september 1, 1908 . chicago . usa

march 4, 1994 . usa

The settled life of Lee Godie (née Jamot Emily Godee), who married twice, seems to have been overturned by the death of two of her children. In 1968, she was homeless, living on the streets of downtown Chicago, and sleeping in cheap hotels. Despite her circumstances, she reinvented herself to become a full-fledged artist. Her discovery of the collection of Impressionist art at the Art Institute of Chicago consolidated her vocation: she made and sold her paintings in front of the museum, interacting with artists, professors, and passersby. For thirty years, Godie was a mainstay in the city’s cultural scene. Both pictorial and photographic self-portraits form the core of Godie’s work. Starting in the 1970s, she took hundreds of black-and-white photographs of herself in photo booths in the Greyhound bus station. During these private sessions, away from the bustle of the street, Godie transformed herself. In a striking contrast with her rough living conditions, she became a femme fatale, a celebrity, or a seductress. Her gallery of characters revisited the social stereotypes and attributes of feminine beauty, supported by a clever orchestration of gestures, pose, wardrobe, and hairstyle. Godie marked up her snapshots with touch-ups of paint and colored pencils. She regularly signed them and added short comments that mixed poetry, practical details, and reflections that fixed them in time, such as “Lee in a camera” and “Artist Lee Brown White Sweater.” She used mise en abyme (image with an image), as in the photograph in which she holds one of her drawings, as a way of immortalizing her status as an artist. Once taken, the photographs were used in one of two ways: she either pinned them to her paintings as a signature or she gave them to those buying her drawings as a sort of promotional gesture. All of them emotionally conveyed Godie’s vulnerability or self-assurance, her taking control over her life, and the importance that she gave to her art activity.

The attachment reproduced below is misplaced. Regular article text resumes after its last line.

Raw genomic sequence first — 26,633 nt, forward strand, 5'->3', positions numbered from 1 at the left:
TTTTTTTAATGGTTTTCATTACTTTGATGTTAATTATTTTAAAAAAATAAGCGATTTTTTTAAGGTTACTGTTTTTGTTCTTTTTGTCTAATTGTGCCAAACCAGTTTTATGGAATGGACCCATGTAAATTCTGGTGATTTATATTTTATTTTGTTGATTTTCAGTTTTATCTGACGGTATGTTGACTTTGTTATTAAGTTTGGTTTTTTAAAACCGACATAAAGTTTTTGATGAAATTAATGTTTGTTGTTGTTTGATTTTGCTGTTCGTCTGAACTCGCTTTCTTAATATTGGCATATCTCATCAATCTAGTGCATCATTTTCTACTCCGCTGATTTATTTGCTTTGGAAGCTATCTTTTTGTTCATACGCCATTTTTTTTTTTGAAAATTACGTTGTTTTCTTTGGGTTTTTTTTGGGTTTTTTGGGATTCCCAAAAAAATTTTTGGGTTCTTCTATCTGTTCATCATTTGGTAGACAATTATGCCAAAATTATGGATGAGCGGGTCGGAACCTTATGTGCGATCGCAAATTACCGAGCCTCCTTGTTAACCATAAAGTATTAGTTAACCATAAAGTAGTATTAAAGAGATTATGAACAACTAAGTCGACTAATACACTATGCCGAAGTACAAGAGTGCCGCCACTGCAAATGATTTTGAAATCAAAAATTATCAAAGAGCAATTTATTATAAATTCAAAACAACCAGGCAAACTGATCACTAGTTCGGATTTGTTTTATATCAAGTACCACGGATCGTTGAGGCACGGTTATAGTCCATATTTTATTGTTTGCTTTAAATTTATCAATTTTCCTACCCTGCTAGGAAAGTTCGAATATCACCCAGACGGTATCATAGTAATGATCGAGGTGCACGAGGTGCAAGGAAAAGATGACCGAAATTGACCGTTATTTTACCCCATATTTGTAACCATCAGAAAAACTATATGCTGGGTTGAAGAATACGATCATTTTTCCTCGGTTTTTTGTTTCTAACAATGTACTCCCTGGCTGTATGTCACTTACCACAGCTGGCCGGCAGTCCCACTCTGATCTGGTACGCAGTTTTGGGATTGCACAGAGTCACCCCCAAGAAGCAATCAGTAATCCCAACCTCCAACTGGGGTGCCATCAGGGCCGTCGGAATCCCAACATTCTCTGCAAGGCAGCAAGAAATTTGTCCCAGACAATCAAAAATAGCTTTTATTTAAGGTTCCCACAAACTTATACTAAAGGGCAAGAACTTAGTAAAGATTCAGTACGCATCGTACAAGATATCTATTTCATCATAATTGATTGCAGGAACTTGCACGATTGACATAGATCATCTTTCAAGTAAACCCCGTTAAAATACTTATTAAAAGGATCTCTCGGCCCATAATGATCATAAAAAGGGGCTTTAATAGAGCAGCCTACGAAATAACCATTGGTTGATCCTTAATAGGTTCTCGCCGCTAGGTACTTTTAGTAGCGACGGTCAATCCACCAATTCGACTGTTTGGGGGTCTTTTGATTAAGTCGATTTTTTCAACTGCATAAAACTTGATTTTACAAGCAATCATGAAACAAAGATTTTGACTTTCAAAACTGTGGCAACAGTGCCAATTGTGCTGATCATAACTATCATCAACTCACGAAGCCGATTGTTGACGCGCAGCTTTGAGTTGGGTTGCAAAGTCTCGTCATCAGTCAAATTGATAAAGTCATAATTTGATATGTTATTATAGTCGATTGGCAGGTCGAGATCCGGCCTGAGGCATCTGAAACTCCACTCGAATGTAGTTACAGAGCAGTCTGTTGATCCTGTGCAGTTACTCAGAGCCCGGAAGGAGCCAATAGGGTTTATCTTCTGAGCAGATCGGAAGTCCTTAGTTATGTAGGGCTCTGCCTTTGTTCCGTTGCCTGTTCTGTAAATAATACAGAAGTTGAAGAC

written by Valérie Rousseau